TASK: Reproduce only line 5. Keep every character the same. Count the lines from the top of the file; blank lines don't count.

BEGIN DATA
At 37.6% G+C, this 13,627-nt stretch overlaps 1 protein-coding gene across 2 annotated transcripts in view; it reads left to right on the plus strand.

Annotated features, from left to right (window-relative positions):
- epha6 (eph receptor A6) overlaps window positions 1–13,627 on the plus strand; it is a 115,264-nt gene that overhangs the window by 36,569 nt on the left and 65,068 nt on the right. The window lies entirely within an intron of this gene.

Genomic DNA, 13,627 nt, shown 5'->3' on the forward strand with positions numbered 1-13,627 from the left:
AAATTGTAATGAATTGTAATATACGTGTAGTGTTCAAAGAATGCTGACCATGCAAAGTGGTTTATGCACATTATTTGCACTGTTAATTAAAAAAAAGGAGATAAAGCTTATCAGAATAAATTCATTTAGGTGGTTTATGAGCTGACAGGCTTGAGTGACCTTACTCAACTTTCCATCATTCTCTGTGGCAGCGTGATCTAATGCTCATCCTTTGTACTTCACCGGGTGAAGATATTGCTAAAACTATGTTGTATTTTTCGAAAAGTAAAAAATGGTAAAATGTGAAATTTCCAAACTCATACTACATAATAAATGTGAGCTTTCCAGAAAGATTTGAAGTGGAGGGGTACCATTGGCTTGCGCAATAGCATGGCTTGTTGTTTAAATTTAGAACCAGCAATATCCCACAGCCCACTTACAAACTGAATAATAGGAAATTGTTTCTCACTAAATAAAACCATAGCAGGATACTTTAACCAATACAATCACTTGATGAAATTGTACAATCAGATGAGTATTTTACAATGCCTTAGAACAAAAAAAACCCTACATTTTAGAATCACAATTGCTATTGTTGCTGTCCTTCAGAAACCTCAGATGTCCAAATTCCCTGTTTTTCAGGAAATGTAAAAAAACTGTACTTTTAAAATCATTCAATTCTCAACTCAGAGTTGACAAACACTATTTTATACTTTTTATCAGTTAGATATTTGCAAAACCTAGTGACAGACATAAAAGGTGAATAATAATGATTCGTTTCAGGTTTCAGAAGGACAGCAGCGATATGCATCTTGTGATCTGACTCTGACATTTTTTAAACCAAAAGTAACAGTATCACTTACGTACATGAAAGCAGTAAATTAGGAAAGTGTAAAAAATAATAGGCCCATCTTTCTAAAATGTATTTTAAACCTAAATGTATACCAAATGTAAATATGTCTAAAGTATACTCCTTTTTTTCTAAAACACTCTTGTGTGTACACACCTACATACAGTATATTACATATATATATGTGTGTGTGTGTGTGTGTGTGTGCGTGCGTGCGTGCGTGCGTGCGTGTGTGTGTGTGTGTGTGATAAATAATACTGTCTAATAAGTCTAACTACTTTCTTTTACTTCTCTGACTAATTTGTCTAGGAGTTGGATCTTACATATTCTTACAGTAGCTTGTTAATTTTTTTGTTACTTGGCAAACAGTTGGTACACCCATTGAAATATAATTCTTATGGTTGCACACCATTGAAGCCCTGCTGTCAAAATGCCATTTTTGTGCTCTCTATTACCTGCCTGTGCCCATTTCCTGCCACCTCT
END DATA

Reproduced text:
AAATTGTAATGAATTGTAATATACGTGTAGTGTTCAAAGAATGCTGACCATGCAAAGTGGTTTATGCACATTATTTGCACTGTTAATTAAAAAAAAGGAGATAAAGCTTATCAGAATAAATTCATTTAGGTGGTTTATGAGCTGACAGGCTTGAGTGACCTTACTCAACTTTCCATCATTCTCTGTGGCAGCGTGATCTAATGCTCATCCTTTGTACTTCACCGGGTGAAGATATTGCTAAAACTATGTTGTATTTTTCGAAAAGTAAAAAATGGTAAAATGTGAAATTTCCAAACTCATACTACATAATAAATGTGAGCTTTCCAGAAAGATTTGAAGTGGAGGGGTACCATTGGCTTGCGCAATAGCATGGCTTGTTGTTTAAATTTAGAACCAGCAATATCCCACAGCCCACTTACAAACTGAATAATAGGAAATTGTTTCTCACTAAATAAAACCATAGCAGGATACTTTAACCAATACAATCACTTGATGAAATTGTACAATCAGATGAGTATTTTACAATGCCTTAGAACAAAAAAAACCCTACATTTTAGAATCACAATTGCTATTGTTGCTGTCCTTCAGAAACCTCAGATGTCCAAATTCCCTGTTTTTCAGGAAATGTAAAAAAACTGTACTTTTAAAATCATTCAATTCTCAACTCAGAGTTGACAAACACTATTTTATACTTTTTATCAGTTAGATATTTGCAAAACCTAGTGACAGACATAAAAGGTGAATAATAATGATTCGTTTCAGGTTTCAGAAGGACAGCAGCGATATGCATCTTGTGATCTGACTCTGACATTTTTTAAACCAAAAGTAACAGTATCACTTACGTACATGAAAGCAGTAAATTAGGAAAGTGTAAAAAATAATAGGCCCATCTTTCTAAAATGTATTTTAAACCTAAATGTATACCAAATGTAAATATGTCTAAAGTATACTCCTTTTTTTCTAAAACACTCTTGTGTGTACACACCTACATACAGTATATTACATATATATATGTGTGTGTGTGTGTGTGTGTGTGCGTGCGTGCGTGCGTGCGTGCGTGTGTGTGTGTGTGTGTGATAAATAATACTGTCTAATAAGTCTAACTACTTTCTTTTACTTCTCTGACTAATTTGTCTAGGAGTTGGATCTTACATATTCTTACAGTAGCTTGTTAATTTTTTTGTTACTTGGCAAACAGTTGGTACACCCATTGAAATATAATTCTTATGGTTGCACACCATTGAAGCCCTGCTGTCAAAATGCCATTTTTGTGCTCTCTATTACCTGCCTGTGCCCATTTCCTGCCACCTCT